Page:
The Probability of Detecting Intestinal Protozoa by Successive Stool Examinations

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  • Department of Tropical Medicine, Tulane School of Medicine, New Orleans, La.

Summary and Conclusions

The true efficiency of a single iodine- or hematoxylin-stained fecal film for the detection of Endamoeba histolytica infections was less than one in five, and ten examinations had to be made to make a negative result reasonably reliable. By a combination of one of these technics with zinc sulphate centrifugal floatation about one out of three or four infections was detected in a single examination, while five examinations provided a probability of 70 to 90 per cent.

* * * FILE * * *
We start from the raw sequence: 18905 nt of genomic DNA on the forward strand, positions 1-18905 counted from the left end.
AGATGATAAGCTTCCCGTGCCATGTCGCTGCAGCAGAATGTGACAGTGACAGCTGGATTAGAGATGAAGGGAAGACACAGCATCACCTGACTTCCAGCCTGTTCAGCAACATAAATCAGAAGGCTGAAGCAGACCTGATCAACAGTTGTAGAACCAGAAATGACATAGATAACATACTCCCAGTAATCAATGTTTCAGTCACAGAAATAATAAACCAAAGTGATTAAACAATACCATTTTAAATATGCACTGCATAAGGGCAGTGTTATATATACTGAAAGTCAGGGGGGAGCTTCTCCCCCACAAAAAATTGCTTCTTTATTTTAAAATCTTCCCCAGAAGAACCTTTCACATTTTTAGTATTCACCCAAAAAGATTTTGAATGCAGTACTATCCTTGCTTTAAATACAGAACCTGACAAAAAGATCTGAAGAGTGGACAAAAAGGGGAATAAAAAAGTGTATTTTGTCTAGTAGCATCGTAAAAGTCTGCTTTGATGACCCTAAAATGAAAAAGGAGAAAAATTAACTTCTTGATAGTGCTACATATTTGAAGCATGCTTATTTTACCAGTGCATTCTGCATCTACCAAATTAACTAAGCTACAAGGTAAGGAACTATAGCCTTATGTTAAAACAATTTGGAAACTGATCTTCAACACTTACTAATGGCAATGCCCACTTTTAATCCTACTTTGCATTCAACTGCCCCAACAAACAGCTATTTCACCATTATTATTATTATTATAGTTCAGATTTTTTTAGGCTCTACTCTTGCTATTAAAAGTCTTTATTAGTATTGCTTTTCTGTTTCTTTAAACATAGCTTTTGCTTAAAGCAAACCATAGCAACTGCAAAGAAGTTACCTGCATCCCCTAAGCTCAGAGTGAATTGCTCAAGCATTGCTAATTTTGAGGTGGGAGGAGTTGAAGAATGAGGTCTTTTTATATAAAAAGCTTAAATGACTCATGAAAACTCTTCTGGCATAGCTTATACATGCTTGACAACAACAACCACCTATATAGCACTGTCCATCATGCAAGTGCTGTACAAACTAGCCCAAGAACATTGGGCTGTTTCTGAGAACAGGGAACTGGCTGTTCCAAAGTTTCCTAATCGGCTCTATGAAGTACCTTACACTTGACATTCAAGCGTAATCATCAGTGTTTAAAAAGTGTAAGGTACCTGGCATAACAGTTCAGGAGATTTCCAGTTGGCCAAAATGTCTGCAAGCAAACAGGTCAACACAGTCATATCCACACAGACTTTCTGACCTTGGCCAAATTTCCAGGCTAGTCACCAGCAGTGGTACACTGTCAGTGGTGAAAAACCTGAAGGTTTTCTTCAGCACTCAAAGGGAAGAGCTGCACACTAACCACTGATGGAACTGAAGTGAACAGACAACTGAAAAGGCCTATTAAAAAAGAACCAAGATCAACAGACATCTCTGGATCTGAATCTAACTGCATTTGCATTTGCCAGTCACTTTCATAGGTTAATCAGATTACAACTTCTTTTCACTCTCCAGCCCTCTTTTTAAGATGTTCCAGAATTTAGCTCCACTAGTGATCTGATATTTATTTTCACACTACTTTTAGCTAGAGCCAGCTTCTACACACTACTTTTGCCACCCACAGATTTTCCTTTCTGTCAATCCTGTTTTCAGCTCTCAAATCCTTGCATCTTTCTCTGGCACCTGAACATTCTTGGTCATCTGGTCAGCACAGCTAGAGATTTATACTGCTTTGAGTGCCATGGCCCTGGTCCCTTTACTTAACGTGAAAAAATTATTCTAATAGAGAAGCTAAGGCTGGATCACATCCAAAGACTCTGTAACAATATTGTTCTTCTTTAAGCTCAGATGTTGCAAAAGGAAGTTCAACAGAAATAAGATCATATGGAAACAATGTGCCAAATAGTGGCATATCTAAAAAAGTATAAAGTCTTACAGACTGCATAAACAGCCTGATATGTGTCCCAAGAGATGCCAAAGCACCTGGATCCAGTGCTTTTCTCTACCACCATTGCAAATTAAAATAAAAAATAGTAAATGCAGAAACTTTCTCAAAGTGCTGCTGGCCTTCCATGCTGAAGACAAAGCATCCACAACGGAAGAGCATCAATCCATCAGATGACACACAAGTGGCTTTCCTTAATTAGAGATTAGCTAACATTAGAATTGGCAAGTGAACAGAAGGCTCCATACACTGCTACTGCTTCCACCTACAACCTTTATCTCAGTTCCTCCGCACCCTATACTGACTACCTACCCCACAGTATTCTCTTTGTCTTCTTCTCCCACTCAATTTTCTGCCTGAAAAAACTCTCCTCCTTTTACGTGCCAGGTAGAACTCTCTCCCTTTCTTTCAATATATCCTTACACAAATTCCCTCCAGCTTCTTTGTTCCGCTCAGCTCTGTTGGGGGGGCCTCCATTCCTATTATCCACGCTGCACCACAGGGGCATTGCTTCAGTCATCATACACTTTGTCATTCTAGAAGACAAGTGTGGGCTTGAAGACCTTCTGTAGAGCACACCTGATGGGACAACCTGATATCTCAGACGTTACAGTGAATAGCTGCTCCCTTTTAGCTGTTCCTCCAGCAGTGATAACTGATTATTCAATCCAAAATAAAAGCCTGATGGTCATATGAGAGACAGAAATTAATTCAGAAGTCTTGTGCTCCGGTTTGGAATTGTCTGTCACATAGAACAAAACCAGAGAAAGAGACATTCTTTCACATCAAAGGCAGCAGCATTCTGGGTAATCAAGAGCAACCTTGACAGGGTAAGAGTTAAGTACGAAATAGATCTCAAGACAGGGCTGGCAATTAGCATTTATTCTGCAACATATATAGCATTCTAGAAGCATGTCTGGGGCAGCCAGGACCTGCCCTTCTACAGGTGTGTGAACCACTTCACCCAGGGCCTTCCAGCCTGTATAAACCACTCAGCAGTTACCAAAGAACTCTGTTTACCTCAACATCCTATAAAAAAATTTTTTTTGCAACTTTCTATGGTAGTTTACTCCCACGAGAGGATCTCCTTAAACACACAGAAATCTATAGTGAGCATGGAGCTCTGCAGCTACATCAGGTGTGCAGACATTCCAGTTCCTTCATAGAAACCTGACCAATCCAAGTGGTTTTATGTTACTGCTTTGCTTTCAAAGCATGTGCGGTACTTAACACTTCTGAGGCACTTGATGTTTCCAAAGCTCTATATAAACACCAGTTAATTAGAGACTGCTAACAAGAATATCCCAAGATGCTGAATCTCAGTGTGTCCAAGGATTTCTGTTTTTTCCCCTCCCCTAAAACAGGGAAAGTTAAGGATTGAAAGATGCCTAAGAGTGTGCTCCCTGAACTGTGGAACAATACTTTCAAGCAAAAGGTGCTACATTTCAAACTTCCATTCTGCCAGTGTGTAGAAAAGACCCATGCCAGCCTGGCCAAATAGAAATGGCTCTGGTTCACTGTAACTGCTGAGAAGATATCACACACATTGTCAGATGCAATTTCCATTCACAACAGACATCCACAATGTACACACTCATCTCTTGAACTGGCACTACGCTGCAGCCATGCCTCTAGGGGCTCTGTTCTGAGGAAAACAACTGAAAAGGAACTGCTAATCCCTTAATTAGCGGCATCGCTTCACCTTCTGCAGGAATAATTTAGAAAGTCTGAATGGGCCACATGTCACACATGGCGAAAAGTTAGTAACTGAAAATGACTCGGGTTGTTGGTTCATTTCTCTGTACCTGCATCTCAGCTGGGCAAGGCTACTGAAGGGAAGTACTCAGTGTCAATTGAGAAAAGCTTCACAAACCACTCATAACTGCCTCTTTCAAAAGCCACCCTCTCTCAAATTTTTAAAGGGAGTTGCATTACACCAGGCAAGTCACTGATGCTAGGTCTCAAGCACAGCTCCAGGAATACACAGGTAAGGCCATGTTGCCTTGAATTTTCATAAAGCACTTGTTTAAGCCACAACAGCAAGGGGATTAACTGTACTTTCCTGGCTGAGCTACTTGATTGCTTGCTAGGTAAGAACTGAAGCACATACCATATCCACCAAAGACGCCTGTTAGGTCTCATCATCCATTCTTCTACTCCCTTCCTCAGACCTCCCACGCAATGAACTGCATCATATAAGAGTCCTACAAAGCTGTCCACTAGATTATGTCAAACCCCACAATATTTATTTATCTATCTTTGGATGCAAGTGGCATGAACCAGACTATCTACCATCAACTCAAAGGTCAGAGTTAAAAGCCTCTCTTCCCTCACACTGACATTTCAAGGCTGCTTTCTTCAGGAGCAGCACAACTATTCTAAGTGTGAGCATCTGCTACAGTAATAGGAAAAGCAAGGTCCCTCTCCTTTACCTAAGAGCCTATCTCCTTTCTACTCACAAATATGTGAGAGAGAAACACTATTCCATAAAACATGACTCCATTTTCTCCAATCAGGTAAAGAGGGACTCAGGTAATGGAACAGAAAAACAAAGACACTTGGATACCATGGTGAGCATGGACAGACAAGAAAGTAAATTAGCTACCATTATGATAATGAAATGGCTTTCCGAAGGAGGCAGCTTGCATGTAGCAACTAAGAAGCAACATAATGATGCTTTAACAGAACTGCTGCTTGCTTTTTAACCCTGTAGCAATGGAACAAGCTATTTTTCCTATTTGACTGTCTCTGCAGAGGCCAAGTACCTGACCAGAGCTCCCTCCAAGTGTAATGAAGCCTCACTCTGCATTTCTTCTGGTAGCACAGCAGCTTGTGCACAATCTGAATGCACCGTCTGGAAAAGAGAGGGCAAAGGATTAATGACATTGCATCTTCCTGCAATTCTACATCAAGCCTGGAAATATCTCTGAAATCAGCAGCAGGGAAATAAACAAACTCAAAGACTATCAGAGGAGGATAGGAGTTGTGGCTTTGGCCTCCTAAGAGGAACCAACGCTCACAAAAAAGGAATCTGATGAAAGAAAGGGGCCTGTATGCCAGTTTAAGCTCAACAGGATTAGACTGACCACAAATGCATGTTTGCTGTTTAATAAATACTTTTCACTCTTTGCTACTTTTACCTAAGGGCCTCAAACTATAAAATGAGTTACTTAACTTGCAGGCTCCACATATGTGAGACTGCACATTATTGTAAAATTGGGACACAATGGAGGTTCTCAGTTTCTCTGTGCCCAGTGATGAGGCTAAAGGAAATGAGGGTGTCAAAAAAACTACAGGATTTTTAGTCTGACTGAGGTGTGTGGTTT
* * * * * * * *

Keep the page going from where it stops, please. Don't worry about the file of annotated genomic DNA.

The efficiency of the iodine- or hematoxylin-stained film for the non-pathogenic protozoa was one in four, and five examinations detected about 80 per cent. However, when one of these two technics was combined with zinc sulphate centrifugal floatation, the probability was about one in two, while three examinations detected more than 80 per cent.

Thus, the use of the zinc sulphate centrifugal floatation technic in combination with the direct fecal film examination provides greater reliability and ease of detecting intestinal protozoa with fewer specimens than does either of the non-concentration technics.